Wednesday, March 09, 2005

Running the Red-carpet Gantlet

With the Oscars now a distant memory and the jostling for next year's awards already in earnest (the smart money is on Vin Diesel for best actor for The Pacifier), I wanted to pass along a scene from my novel, where my intrepid hero attends the Academy Awards:

"This is the moment I've been dreading," Joseph said to his wife as they headed down the red-carpet.

"Be brave. I'm right here with you," reassured Angel.

"And now on the red carpet we have George Huddleston, who's up for best original screenplay. He's only twenty-two! I've got panties older than that!" shrieked the interviewer, a real live harpy who have survived thousands of years only to find herself a television personality. America, what a country!

"My name is Joseph and it's adapted screenplay I'm up for."

"The card says 'George', George."

"I know my own name, Joan."

"I'm sure you think you do, George. So about your original screenplay--"

"Adapted," he said, but she paid him no mind.

"That's the Little Richard story, right?"

"Uh, no."

"Tutti Frutti, right?"

"The book was called Cosi Fan Tutte, If You Can."

"That's what I said, Cosi Fan Tutti Frutti. It's a Mafia picture, set in Ohio."

"Please?" said Joseph.

"The Cosi Nostra. For a writer you don't know your own material."

"No, Joan. I guess not," he said, furtively looking for an escape.

"This must be your lovely wife, Angie. Wonderful to meet you."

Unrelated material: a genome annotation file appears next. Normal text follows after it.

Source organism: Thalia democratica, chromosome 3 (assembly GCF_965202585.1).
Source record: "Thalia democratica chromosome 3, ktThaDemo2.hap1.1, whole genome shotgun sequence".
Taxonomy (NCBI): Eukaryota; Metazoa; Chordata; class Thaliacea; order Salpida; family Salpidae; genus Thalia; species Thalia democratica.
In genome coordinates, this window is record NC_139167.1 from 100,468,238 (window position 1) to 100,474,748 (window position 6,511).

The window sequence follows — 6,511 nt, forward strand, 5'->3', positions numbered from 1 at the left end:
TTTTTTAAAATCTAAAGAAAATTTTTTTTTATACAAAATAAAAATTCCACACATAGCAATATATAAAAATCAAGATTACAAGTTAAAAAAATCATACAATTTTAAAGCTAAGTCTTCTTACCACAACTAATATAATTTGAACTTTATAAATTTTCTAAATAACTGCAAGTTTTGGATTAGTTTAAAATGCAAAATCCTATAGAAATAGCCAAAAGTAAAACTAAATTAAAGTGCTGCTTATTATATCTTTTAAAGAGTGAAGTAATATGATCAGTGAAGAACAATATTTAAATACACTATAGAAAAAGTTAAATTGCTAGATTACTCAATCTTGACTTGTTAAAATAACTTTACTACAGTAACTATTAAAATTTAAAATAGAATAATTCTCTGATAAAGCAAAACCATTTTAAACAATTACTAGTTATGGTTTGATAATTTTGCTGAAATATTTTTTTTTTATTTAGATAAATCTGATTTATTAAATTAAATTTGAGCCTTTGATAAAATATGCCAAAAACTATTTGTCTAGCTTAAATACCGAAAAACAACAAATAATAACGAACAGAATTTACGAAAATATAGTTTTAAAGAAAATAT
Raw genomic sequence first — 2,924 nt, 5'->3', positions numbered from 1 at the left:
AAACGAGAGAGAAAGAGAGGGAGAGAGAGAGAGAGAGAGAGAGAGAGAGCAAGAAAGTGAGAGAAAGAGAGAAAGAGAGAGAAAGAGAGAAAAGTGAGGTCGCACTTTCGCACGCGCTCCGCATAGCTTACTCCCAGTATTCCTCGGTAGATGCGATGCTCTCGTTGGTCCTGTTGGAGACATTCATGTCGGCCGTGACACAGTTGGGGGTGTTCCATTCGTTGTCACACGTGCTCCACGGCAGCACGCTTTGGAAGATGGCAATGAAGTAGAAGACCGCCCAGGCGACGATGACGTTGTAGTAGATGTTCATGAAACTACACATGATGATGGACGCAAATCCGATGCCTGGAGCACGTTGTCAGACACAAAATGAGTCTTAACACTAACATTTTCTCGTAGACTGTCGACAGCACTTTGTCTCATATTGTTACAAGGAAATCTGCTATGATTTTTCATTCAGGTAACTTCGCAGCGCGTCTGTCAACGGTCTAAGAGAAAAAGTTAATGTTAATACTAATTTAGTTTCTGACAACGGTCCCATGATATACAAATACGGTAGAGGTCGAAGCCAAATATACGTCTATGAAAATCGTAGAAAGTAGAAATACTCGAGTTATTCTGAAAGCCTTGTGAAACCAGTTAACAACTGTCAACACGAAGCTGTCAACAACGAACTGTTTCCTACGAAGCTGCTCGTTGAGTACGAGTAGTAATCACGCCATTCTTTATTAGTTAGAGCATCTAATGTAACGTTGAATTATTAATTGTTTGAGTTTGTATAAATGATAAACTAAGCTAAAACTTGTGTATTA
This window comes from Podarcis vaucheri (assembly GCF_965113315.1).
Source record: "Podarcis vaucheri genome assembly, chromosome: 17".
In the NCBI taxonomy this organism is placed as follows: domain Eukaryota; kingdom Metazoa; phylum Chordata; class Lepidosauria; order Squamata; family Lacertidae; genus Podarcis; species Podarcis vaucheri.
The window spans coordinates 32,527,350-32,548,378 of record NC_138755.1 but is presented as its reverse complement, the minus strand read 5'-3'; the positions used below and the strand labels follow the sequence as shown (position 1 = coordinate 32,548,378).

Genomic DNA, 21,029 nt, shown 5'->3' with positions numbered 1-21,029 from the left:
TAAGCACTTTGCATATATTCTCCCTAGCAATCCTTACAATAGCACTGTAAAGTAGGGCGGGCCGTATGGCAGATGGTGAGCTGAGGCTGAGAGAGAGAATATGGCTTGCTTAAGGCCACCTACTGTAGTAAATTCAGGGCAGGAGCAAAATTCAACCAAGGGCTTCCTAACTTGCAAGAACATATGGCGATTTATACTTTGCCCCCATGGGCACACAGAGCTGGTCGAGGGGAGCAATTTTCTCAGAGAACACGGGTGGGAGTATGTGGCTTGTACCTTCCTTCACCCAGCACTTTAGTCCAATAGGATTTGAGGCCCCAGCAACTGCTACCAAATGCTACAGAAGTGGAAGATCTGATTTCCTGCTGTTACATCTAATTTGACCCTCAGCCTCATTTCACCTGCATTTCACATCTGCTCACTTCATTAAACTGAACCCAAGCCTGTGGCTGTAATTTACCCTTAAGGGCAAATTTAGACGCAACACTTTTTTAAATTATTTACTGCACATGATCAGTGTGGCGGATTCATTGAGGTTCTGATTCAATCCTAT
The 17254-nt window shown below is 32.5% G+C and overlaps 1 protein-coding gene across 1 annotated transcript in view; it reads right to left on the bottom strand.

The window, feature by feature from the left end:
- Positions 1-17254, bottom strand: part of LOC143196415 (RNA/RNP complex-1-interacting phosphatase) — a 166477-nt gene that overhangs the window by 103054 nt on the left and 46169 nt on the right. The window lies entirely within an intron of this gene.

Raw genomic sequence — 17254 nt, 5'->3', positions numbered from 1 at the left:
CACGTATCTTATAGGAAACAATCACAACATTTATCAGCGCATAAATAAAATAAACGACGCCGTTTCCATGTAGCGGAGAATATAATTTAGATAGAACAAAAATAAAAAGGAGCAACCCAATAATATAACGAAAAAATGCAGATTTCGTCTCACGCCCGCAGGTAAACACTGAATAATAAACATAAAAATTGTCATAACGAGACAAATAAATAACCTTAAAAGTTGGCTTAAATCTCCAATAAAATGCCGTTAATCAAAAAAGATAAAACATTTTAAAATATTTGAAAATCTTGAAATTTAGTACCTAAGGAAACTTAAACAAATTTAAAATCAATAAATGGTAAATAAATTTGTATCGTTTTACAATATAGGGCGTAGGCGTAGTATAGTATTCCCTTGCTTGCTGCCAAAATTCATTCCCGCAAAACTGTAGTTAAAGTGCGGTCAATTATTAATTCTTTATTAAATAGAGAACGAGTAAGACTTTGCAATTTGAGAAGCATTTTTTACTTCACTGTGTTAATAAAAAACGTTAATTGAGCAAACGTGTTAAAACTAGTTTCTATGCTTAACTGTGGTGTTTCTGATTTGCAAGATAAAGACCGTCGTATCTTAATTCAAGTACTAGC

"It's a pleasure to meet the woman responsible for Rabbit Test."

"That animal is dead to me--dead! Let us never speak of it again!"

"I'm sorry."

"S'alright. Who are you wearing?" she asked Joseph.

"I have no idea."

"Men!" she exclaimed, throwing up her arms. "What about you, Angie? Valentino?"

"Rachel McGarrett, custom made," she said, dropping the name of her mother, Angel having sensibly recycled a prom dress.

"It's fabulous! I love it! You must give me her number."

"She'd never speak to me again if I did."

"Hah! I know the feeling. I'm as popular in dress shops as dry rot and mildew! So George--"


"--what was it like working with Little Richard?"

"Indescribable," as it never happened.

"Oh! Oh! Oh! There's your sister Sally. Come over here!" she ordered. Salix, Joseph's cousin, ascended the platform. "Give us a kiss!" They air kissed each others cheeks. "Now that is a marvelous, simply fabulous dress," she said. "Of course, it helps if you have the right equipment," she said as she cupped her breasts. "Don't change them."

"Our creator's handiwork."

"They're real and they're spectacular. But don't get me started on Him."

"Not on speaking terms?" asked Angel.

"You make just one little pact--one!--with the competition and you are dead--dead!--to him. Sally, you don't much look like your brother."

"I guess not."

"Thank goodness," he said.

"I loved the song you two did, even if I don't speak Yiddish anymore." (The song was in Latin.)

"Oy gevalt!" said Salix.

"So what award are you presenting tonight, George?"

"I'm not."

"Then just what is it you are going here at my ceremony?"

"I'm up for original screenplay."

"Adapted," she corrected. "Any last words before I shove you off my red carpet so I can speak to the legend herself, Miss Pia Zadora?"

"Are you drunk?"

"As shikker as a Kennedy behind the wheel. But I have some smooth X to even it all out," she said, popping some pills right there. "Scoot! I've got real celebs to harrangue. Pia, darling, you were incredible. I wept during your death scene. Or I would have it I still had tear ducts. Anyhow," she continued as Joseph and company headed to the Shrine Auditorium.

"Well, Joey, for once the worst is not yet to come," said Salix.

"Who else needs a drink?" he asked.


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